G. Ratishvili, who directly witnessed and attended the announcement of the manifesto of Alexander I, renders the greatest tragedy of the situation: “Three days passed and the Manifesto ordering the abolition of the monarchy in Georgia was published, and thus Russia took over Georgia... And instead of being delighted we were deeply saddened”. G. Ratishvili was well aware what dire consequences this manifesto would bring to Georgia. It is interesting to note that he included the translation of the manifesto text translated by V. Chilaev into his composition. The writer tries to bring to the reader the variety of his feelings and emotions. In our view the whole tragedy of this situation is focused in the following phrase: “… Instead of royal dignity we got red ribbon of St. Anne… orders, golden stamps, watches... and we, who have lost our age-old statehood and brought grief to our families, are in great perplexity what to do”. There are many other examples in the composition which clearly show us how fully historical and political context of the early 19th century was reflected in G.Ratishvili’s literary text.
As was mentioned above, this journey was also described by one more writer – Nikoloz Onikashvili. Now let us get acquainted with his point of view – as to how the same traveling episodes are rendered by another writer.
Nikoloz Onikashvili, a writer and calligraphist, was a secretary to Ioane Batonishvili and in the years of 1801-1802 accompanied him to Russia. N. Onikashvili is the author of “Description of Moscow, Petersburg and...” a composition of traveling and memoir character. In this book not only Moscow and Peterburg are described but there is rich actual material about other mentioned points, peoples, events, etc. And most importantly it describes a long travel to the north. That is why sometimes it is called: “The Travel from Mtskheta to Petersburg”, more frequently –“The Travel from Tbilisi to Petersburg”, or simply “The Travel”.
The “Travel” does not have an exact date but according to the records kept in the text we can suppose that the writer wrote his own impressions daily, i.e. in 1801 and not later.
N. Onikashvili’s “Travel” does not distinguish either by artistic merits or compositional perfection. But it is interesting first of all as an important historical source, which familiarizes us with one episode of the Russo-Georgian interrelations in the early 19th century – the travel of Georgian Crown Princes and their retinue from Georgia to Saint Petersburg. The author’s record is reliable and authentic; the narration is so detailed and contains so many important records, diverse actual material that the writer even seems to be frightened for the reader not to cast doubt in its truth. That is why being convinced in his own truth he announced innocently: “It was all seen with our own eyes.” In this composition special attention is paid to the rendering of the narrator’s impressions. The “Travel” is a documentary descriptive composition rather than artistic descriptive essay.
In spite of all this, by outlook N. Onikashvili is quite different from that G. Ratishvili. These writers traveled together from Tbilisi to Saint Petersburg, visited the same towns and villages, saw and described the same sights. It is true in their records, their documents here and there differences can be observed but more frequently they informed similar news and describe the same facts and subjects due to which their diaries contain not only concrete factual similarity but verbal-lexical correspondence. There is enough material in the text evidencing this and after familiarization and comparison it won’t be difficult for the reader to conclude that N. Onikashvili borrowed in abundance from G. Ratishvili.
However, N. Ratishvili who did his best for making his narration similar to G. Ratishvili’s text, is sometimes rather careful (or may be, indifferent?!). For example, noting has been said in his composition about the contents of the manifesto, how the declaration of the manifesto was perceived by Georgian Princes and members of their retinue. The writer’s personal attitude to the fact is not seen. Here is the only quotation which shows the writer’s psychological attitude almost word by word is rewritten from G. Ratishvili’s book (e.g.: G. Ratishvili: “Now we do not know what to expect from the vicissitudes of fate”; N. Onikashvili: “Now you will see the transmutations of fortune for us”).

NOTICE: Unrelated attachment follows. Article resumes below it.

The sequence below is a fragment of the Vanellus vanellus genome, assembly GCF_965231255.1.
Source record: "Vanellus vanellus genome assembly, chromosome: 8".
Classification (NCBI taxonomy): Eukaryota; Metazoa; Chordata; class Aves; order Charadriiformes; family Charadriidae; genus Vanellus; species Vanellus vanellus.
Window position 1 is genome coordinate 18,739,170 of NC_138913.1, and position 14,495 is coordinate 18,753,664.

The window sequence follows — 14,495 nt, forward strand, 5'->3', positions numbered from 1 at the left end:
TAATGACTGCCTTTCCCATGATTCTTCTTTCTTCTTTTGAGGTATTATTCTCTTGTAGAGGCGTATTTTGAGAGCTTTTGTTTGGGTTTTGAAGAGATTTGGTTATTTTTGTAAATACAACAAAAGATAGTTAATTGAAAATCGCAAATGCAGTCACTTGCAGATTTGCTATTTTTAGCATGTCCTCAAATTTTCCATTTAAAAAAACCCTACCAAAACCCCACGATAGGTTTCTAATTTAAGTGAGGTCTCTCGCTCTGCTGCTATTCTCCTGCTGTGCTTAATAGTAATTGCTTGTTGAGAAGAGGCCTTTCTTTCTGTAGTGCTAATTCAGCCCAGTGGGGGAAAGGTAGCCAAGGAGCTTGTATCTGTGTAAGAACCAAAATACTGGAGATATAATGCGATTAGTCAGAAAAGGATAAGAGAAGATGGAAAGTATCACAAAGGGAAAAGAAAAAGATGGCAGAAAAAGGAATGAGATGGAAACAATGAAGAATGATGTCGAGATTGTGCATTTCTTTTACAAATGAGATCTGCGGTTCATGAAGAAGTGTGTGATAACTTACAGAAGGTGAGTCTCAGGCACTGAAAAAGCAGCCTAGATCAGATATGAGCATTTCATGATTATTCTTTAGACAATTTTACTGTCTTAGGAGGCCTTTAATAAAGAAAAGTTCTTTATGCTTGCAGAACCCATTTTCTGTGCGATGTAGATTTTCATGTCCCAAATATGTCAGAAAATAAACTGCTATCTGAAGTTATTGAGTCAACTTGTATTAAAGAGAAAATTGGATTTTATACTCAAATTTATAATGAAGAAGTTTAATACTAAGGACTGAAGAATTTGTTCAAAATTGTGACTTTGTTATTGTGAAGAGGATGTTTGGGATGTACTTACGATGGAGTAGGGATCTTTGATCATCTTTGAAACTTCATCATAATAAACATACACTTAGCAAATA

Perhaps N. Onikashvili’s Russophilic political orientation is indicated by the fact that there is no awareness of the dire consequences caused by the abolition of the Kingdom of Kartl-Kakheti in his “Travel”, as well as those strong nostalgic moods which run through G. Ratishvili’s “A Brief Story about Russia”.
Thus, the texts of these two authors, which actually deal with one and the same events, present absolutely different visions of historical reality, different interpretations. Essentially, there are two dissimilar stories of one and same fact.
Although G. Ratishvili and N. Onikashvili – members of Prince Ioane’s retinue, the son of Giorgi XII – appeared in Russia at the same time and visited almost the same places, the dissimilarity of the authors’ political and world outlook, different perceptions of historical reality are obvious in their texts. For G. Ratishvili (the first Georgian writer who attended the issuing of the manifesto by Emperor Alexander I on September 12, 1801 and described this situation), the tragedy of a new political reality is evident and it is important for him to make an impact on the reader’s consciousness. As to N. Onikashvili, he is just a descriptor, who is so impressed by the outward brilliance of the foreign country that fails to realize the aftermath of the fateful political changes and dangers linked with it.
Interpretations of particular historical events given in the narratives of G. Ratishvili and N. Onikashvili offer interesting material for understanding the world outlook of these writers, as well as taking into account the interrelation of the literary text and political context.
Meparishvili 1891: Meparishvili L. From history of cultural relations between Russian and Georgian peoples (N.Onikashvili “Travel from Tbilisi to Petersburg).“Historical Bulletin”, #25-26 (1971), 183-236.
Ratishvili 1863: Ratishvili G. “A Brief Story about Russia”. “Saqartvelos Moambe”, ##11, 12, 1863.
Shaduri 1962: Shaduri V. (Compiler). Georgian writers about Russia. Tbilisi: “Sabchota Saqartvelo”, 1962.
Volume 4, Issue 2